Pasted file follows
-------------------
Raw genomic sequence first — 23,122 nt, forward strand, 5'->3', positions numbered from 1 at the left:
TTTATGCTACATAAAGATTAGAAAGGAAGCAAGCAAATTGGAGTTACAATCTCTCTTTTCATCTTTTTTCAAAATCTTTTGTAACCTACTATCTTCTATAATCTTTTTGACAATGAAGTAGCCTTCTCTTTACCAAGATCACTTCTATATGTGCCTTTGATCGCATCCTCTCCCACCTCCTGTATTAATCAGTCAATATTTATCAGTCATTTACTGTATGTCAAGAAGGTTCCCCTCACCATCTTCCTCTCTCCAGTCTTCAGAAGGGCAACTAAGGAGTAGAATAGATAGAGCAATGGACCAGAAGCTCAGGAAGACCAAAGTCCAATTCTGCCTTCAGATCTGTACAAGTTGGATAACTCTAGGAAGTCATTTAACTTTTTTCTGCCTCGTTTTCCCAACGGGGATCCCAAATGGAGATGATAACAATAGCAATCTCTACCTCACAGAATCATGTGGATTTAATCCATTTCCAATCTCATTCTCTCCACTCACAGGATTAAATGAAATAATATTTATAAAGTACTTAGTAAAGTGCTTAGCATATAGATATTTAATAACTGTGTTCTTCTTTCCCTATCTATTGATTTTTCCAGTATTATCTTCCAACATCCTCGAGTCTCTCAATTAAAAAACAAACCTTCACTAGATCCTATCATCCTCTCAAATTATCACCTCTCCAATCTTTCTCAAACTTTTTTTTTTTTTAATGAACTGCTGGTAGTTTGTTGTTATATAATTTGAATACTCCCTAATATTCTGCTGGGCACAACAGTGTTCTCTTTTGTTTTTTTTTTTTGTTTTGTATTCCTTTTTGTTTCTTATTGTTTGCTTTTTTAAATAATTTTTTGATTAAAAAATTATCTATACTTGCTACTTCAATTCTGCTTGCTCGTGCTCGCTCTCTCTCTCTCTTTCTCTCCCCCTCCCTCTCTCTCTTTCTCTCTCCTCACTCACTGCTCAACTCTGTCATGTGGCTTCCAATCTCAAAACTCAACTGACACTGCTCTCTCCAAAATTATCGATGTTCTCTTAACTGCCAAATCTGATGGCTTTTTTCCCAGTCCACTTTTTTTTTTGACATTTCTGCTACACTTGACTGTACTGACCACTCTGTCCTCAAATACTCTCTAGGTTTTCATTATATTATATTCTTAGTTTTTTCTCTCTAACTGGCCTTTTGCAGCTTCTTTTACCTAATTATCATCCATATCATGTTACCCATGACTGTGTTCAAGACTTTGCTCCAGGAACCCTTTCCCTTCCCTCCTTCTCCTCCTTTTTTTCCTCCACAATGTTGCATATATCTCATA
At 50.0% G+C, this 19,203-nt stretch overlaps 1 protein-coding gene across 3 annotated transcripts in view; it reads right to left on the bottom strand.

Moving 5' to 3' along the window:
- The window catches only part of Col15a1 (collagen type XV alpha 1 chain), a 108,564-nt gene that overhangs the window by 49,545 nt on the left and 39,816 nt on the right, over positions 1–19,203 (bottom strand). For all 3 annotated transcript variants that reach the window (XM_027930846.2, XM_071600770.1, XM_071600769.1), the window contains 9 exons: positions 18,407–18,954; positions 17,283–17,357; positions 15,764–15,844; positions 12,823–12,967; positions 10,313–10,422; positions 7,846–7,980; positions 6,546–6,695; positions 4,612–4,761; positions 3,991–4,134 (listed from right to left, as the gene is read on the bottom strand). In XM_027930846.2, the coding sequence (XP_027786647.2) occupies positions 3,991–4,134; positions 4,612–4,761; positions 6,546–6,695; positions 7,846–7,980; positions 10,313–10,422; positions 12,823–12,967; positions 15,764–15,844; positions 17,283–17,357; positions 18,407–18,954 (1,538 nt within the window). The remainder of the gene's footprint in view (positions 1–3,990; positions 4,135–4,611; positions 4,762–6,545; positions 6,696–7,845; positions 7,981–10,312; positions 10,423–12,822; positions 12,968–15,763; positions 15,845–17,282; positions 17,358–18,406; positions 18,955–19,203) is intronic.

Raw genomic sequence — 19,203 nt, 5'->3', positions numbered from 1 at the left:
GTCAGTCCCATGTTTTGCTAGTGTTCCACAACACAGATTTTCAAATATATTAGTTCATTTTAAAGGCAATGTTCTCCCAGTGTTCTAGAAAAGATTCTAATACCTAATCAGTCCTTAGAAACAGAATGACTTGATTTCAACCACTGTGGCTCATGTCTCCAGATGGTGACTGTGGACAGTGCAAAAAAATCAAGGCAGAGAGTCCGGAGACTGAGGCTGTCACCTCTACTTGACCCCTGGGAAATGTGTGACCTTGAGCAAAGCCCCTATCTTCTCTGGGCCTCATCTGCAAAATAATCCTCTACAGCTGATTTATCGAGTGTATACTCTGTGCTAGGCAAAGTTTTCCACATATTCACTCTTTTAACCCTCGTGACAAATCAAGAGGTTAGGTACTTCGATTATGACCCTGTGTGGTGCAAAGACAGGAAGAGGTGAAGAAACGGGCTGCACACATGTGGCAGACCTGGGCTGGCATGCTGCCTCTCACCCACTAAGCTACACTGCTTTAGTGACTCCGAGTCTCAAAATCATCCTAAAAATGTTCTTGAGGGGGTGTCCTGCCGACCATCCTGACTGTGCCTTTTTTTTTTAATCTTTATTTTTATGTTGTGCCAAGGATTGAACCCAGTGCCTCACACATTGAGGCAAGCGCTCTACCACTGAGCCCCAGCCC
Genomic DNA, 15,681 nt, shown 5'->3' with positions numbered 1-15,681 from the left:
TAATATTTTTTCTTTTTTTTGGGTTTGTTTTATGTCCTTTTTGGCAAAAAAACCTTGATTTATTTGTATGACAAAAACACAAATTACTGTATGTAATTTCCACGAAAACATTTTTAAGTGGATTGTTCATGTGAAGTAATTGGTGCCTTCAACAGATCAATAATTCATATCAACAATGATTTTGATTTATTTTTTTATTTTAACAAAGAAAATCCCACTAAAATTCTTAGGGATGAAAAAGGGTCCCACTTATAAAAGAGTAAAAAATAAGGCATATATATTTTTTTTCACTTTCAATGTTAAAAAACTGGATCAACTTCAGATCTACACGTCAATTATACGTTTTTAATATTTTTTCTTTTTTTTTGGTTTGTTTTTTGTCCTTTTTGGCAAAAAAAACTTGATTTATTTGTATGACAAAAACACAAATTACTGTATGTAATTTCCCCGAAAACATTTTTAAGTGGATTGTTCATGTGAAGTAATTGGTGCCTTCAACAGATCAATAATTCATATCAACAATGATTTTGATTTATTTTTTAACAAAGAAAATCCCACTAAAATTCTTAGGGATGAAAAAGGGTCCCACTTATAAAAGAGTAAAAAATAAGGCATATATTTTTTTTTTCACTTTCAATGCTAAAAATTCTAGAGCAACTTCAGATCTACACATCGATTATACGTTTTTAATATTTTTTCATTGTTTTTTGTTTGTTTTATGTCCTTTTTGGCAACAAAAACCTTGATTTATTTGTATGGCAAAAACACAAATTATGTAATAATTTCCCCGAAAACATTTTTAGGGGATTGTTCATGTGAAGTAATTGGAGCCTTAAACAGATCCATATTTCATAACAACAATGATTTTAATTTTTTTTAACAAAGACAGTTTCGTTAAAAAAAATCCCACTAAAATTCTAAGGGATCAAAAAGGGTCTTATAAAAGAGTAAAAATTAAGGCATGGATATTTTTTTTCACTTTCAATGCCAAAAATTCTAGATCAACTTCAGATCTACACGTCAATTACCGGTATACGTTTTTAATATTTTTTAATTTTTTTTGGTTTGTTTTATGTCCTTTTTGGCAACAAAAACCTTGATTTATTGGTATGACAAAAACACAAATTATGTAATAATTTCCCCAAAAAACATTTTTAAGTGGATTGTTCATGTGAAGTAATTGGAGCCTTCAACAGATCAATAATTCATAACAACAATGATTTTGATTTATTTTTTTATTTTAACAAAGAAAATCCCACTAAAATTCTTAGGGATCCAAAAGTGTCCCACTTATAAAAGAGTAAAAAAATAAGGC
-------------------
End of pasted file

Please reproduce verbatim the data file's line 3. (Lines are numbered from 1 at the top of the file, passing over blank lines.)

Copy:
At 50.0% G+C, this 19,203-nt stretch overlaps 1 protein-coding gene across 3 annotated transcripts in view; it reads right to left on the bottom strand.